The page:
There is little more fulfilling than to serve your country and help those in need.
Constable Jason Rennie experienced both while on a six-month deployment to the Middle East as part of Operation Impact, Canada’s contribution to the global coalition to dismantle and ultimately defeat ISIS.
As a Canadian Armed Forces’ Military Policy Branch reserve member, he oversaw Canadian military police personnel serving in Iraq, Jordan and Kuwait.
“Before my arrival there, I knew that the military police had an important role to play while deployed overseas, covering a range of responsibilities, including primary response, camp security of personnel and equipment, close protection duties for VIPs and a counter-intelligence unit,” said Rennie, who patrols 12 Division when at home in Toronto.
Rennie said he was able to use his Toronto Police experience to engage and build positive and professional relationships with local and coalition police services.
“These strong relationships led to great joint training among the police services,” said Rennie. “Some of the training consisted of active-shooter drills, joint desert patrols, entry checkpoint duties and high-risk vehicle stops. I also had the chance to take part in the planning and instruction of these important skills… The Military Police use the same Versadex software program and complete their files in similar fashion. Because of my investigative background, I was employed as the investigative technical adviser during investigations. In the realm of Versadex, I was tasked to conduct quality control and GO Review on the files to ensure they were completed correctly.”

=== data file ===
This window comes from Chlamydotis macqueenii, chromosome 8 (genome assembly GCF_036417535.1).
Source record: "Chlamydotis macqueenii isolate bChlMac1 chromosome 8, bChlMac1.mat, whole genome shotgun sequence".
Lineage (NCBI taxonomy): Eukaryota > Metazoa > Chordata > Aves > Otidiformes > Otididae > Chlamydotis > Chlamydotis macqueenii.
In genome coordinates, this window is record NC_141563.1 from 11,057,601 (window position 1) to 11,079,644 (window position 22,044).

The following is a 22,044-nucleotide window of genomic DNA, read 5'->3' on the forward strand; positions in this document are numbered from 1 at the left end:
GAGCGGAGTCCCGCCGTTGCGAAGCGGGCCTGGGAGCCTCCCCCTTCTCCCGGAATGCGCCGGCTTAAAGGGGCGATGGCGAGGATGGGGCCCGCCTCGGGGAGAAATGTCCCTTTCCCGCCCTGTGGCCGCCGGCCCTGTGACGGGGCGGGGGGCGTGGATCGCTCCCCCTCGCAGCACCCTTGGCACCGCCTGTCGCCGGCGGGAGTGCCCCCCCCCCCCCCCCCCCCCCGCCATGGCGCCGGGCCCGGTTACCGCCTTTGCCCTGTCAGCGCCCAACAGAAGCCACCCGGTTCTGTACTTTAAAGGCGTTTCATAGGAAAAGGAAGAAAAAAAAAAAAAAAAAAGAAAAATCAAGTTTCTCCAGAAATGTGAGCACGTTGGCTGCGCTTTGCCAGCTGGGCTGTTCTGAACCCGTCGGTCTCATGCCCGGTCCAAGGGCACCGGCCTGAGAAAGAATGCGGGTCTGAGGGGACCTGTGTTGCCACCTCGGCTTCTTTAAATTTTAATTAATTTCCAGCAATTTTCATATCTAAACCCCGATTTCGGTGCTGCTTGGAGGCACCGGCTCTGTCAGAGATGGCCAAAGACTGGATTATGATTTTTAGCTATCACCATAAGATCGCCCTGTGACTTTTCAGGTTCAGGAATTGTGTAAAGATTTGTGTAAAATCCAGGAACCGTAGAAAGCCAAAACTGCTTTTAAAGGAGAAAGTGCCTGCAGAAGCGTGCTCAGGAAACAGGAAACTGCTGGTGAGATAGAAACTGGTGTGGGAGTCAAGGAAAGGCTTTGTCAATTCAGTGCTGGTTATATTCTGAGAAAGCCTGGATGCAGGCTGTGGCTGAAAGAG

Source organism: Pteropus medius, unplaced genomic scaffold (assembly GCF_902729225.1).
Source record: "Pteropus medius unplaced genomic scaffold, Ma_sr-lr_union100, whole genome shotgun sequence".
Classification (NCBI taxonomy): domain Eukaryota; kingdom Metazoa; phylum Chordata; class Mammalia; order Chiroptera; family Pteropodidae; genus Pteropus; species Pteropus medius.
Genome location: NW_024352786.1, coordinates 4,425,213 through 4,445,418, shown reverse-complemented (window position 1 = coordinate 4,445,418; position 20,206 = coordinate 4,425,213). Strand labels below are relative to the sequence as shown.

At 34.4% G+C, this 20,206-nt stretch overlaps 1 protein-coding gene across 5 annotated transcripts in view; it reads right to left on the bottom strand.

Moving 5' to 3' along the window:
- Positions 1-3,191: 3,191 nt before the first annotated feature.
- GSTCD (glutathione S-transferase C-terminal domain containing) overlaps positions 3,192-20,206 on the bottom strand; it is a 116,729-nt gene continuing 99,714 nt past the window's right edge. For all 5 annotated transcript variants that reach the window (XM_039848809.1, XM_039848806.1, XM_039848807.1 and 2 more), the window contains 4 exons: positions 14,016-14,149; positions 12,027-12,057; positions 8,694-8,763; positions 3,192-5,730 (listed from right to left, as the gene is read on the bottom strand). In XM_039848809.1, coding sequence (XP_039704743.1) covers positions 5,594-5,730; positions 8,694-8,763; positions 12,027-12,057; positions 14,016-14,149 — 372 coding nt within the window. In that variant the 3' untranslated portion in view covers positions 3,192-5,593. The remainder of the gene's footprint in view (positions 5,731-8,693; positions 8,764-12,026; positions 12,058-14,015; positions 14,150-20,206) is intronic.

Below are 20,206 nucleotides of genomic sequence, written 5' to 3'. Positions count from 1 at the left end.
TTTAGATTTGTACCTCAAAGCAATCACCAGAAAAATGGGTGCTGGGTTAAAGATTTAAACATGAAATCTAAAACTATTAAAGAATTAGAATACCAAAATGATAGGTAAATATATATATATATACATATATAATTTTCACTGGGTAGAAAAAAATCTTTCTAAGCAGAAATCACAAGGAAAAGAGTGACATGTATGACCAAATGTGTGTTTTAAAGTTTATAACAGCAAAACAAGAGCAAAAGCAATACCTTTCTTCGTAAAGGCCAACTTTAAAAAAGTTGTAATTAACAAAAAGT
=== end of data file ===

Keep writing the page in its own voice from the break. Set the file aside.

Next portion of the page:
Rennie spent most of the deployment at a military camp in the Kuwait desert at Camp Canada, an air base shared with other coalition forces that are part of Operation Impact and some less-welcome inhabitants of the desert.
“The Canadian camp was an eye-opening experience,” Rennie said. “My typical day began with waking up and shaking the bugs off the shoes. The desert is home to poisonous scorpions, black widow spiders, camel spiders and lizards. Before I retired to bed at night, I did a bed check before getting under the covers because you never knew what crawled in during the day. Going to the washroom at night was also a major chore as the tent was disturbed when one person got up.”
Rennie said one of the highlights of the deployment was a dinner meeting with Canada’s Defence Minister Harjit Singh Sajjan and Chief of the Defence Staff Jonathan Vance.
“The interaction with the Minister was memorable given that he is a former Vancouver Police Detective Constable and a former member of the Army Reserves,” he said. “I had the opportunity to present him with a Toronto Police and Military Police shoulder flash and he returned the favour with his own coin to the Military Police unit in recognition of its hard work. This coin was sent to the Military Police Museum at CFB Borden.”
During the tour of duty, Rennie helped an American artist design a shoulder patch for the Military Police Unit.
“This patch was designed to reflect the professional image that police exhibit daily,” he said.